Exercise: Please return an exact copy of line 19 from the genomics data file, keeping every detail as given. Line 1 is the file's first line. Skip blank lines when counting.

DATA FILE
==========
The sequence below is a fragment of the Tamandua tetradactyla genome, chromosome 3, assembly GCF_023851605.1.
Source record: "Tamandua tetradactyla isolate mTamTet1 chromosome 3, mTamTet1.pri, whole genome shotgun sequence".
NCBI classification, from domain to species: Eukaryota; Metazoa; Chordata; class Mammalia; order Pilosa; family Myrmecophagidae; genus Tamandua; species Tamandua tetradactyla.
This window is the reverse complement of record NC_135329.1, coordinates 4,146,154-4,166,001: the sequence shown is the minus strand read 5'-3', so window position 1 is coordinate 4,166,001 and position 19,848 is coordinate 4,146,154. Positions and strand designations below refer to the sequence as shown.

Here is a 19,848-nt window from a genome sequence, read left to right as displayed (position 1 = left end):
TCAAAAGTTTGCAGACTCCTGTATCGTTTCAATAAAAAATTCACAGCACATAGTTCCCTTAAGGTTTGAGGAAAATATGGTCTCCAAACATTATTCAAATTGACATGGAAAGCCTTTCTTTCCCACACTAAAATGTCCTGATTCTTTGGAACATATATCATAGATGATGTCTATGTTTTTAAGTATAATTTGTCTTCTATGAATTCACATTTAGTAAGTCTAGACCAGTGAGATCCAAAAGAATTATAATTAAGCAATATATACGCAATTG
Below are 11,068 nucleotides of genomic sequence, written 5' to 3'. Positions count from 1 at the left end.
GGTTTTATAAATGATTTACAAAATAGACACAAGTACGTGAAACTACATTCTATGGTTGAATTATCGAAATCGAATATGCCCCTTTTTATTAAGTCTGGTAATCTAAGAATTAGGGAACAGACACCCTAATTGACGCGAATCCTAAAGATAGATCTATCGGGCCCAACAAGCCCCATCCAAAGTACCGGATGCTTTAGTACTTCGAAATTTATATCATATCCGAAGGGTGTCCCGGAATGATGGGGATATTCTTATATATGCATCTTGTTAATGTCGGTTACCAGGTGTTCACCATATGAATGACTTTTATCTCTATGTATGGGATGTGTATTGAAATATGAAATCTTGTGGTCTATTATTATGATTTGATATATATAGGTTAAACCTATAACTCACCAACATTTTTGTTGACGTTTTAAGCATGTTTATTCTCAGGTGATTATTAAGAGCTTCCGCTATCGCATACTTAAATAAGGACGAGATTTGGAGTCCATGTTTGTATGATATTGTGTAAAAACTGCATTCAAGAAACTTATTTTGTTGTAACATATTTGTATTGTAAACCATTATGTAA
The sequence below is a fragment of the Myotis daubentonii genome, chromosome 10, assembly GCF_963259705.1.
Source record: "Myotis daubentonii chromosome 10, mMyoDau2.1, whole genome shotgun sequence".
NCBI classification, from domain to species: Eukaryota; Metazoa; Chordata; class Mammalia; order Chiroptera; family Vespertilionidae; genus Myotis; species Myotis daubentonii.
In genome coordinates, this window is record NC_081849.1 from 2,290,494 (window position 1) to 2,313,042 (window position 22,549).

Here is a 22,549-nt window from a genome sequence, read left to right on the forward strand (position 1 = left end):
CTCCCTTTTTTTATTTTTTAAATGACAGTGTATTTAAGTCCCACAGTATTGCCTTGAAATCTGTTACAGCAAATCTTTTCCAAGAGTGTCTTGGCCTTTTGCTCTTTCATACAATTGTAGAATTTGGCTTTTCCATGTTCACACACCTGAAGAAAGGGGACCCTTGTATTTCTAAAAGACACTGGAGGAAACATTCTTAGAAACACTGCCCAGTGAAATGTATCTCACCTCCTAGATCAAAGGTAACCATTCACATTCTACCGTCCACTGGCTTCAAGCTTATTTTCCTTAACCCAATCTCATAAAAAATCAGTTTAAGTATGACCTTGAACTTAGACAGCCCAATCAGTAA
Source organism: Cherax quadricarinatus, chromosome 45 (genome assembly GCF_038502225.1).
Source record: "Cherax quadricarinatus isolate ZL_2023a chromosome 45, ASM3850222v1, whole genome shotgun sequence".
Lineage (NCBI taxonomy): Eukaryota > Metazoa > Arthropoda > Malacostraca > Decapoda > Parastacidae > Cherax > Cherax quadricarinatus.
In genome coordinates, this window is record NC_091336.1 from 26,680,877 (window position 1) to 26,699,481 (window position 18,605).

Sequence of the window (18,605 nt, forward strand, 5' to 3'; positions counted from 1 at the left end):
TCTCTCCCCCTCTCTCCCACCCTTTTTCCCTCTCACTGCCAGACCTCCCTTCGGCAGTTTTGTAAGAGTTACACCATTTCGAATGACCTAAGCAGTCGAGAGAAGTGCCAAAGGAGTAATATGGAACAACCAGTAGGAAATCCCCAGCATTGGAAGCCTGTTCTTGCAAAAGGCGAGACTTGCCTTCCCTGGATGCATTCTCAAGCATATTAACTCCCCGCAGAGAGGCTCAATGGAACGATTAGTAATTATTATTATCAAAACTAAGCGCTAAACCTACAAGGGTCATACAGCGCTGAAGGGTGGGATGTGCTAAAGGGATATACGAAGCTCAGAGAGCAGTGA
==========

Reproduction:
Sequence of the window (18,605 nt, forward strand, 5' to 3'; positions counted from 1 at the left end):